Sandra Bland Act sheds light on police stops

New statewide police data is providing a clearer picture of how Texas law enforcement agencies dealt with drivers during traffic stops in 2018.

The agencies were required to file the data by March 1 as part of the Sandra Bland Act, enacted in 2017. The bill is named in honor of Sandra Bland, a black, 28-year-old Illinois woman who was found dead in the Waller County Jail days after being arrested during a routine traffic stop. 

The data will add several elements to existing racial profiling data, including the contraband recovered in traffic stop searches, arrests and citations issued during a traffic stop, and whether an officer used force during the stop.

“I’m happy to see that the data aspects are revealing info we didn’t have before about the use of force in traffic stops by police departments,” said State Rep. Garnet Coleman, who introduced the bill.

The data includes information from 4.6 million traffic stops among 38 of the largest Texas jurisdictions, according to criminal justice blog Grits for Breakfast.

The blog, run by criminal justice policy expert Scott Henson, used the new data to calculate rates of use of force, class C misdemeanor arrests and warrant arrests during traffic stops in Texas.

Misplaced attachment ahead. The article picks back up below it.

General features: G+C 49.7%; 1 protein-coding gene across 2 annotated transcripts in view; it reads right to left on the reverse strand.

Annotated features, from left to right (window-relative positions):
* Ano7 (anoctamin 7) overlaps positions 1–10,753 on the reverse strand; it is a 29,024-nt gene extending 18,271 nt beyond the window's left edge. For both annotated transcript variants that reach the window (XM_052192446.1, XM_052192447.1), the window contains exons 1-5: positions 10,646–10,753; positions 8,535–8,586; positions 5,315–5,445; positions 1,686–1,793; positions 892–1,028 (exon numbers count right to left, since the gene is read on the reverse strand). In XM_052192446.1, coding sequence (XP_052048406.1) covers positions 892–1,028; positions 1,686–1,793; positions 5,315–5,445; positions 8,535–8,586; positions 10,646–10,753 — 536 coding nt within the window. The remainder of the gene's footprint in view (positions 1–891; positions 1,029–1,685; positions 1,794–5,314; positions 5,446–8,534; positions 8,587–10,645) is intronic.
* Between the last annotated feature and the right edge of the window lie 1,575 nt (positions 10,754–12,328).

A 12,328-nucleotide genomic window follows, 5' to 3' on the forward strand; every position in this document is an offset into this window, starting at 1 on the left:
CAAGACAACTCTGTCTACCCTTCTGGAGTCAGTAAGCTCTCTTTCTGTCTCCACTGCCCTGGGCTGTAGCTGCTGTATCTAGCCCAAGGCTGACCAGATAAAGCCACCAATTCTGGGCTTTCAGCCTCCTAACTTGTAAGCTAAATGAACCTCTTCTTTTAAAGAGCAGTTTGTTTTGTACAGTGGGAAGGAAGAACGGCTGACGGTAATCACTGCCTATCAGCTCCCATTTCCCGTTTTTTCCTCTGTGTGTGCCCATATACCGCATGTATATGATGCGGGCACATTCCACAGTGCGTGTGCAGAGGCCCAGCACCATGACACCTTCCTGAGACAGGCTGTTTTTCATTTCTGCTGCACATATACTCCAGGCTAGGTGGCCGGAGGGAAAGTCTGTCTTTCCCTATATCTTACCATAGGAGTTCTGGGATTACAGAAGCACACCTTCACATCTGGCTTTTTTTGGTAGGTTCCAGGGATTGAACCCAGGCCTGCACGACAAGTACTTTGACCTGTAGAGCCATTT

“This data will also allow further analysis of profiling African American and Latinos in traffic stops,” Coleman said, adding that the data will help prove there is racial discrimination in some of the stops. “It helps us to know patterns, which allows the public and others to look at police and the use of force in an arrest.”

Five Houston-area law enforcement agencies were among the top 20 who used force the most frequently during traffic stops in 2018, including Houston police and Sugar Land police, according to the data.

Charley Wilkison, executive director for the Combined Law Enforcement Associations of Texas, said police officers only use force when they believe their lives are at risk. 

“There are just so many external variables that they just can’t know,” Wilkison said. “Maybe the officer’s intent is to give a warning, and then it escalates.”

He added that a large portion of Texas police officer deaths occur during a traffic stop.

Houston Police Officer’s Union President Joe Gamaldi echoed those statements, saying traffic stops are “one of the most dangerous things we do.”

“A lot of what we do is we take cues from the person we’re interacting with,” he said. “Once again we always tell people, always comply with an officer out on that scene.”